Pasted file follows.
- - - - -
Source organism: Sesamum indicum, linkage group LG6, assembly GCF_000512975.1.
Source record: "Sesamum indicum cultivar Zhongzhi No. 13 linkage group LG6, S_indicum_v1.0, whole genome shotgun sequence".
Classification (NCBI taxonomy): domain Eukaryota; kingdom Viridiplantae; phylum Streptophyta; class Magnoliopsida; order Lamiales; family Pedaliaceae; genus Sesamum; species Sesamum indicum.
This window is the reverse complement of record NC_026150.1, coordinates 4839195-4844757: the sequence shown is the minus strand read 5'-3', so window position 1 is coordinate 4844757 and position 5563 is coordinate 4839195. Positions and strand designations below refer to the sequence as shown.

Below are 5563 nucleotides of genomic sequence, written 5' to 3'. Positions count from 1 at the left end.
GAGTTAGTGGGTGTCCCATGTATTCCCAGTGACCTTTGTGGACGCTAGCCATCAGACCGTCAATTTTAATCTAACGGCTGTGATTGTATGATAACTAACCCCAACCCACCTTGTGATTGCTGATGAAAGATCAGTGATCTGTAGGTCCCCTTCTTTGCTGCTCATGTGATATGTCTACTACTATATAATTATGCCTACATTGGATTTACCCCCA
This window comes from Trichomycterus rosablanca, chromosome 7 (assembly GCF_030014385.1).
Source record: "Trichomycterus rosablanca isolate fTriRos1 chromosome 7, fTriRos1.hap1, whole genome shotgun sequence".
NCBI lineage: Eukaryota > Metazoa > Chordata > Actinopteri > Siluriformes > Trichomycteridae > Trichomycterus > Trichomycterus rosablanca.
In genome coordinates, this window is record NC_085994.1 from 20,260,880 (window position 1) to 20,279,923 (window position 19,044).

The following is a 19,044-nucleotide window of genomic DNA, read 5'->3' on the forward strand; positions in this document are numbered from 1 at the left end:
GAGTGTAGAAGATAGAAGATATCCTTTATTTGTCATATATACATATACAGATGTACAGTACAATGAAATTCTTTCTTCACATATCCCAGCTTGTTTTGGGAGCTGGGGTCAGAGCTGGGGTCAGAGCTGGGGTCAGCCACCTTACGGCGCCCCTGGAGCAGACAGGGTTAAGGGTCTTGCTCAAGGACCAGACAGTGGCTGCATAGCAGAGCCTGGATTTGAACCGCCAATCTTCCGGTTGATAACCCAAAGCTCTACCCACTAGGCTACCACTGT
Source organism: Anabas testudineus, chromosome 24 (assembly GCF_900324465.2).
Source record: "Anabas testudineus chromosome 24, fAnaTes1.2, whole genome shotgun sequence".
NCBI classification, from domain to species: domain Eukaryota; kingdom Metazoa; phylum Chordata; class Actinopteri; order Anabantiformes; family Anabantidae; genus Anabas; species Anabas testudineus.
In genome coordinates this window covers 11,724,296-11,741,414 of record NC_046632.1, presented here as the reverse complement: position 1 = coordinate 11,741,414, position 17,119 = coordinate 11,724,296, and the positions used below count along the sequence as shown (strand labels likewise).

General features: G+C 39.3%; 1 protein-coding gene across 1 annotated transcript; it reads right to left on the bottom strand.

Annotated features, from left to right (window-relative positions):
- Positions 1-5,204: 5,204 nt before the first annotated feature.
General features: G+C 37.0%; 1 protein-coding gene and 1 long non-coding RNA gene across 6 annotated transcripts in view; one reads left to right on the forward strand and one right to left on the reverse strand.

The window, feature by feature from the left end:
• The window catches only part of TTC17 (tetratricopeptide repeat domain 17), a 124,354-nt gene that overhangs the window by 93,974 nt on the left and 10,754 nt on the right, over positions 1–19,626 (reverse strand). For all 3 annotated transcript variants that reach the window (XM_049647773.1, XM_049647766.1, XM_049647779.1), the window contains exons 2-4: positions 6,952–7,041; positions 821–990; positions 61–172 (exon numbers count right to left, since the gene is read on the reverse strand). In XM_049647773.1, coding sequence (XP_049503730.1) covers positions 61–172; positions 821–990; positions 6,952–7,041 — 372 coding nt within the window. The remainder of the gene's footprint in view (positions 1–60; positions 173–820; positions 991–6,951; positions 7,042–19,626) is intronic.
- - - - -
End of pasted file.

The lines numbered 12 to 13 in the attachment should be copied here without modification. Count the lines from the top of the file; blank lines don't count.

GAGTGTAGAAGATAGAAGATATCCTTTATTTGTCATATATACATATACAGATGTACAGTACAATGAAATTCTTTCTTCACATATCCCAGCTTGTTTTGGGAGCTGGGGTCAGAGCTGGGGTCAGAGCTGGGGTCAGCCACCTTACGGCGCCCCTGGAGCAGACAGGGTTAAGGGTCTTGCTCAAGGACCAGACAGTGGCTGCATAGCAGAGCCTGGATTTGAACCGCCAATCTTCCGGTTGATAACCCAAAGCTCTACCCACTAGGCTACCACTGT
Source organism: Anabas testudineus, chromosome 24 (assembly GCF_900324465.2).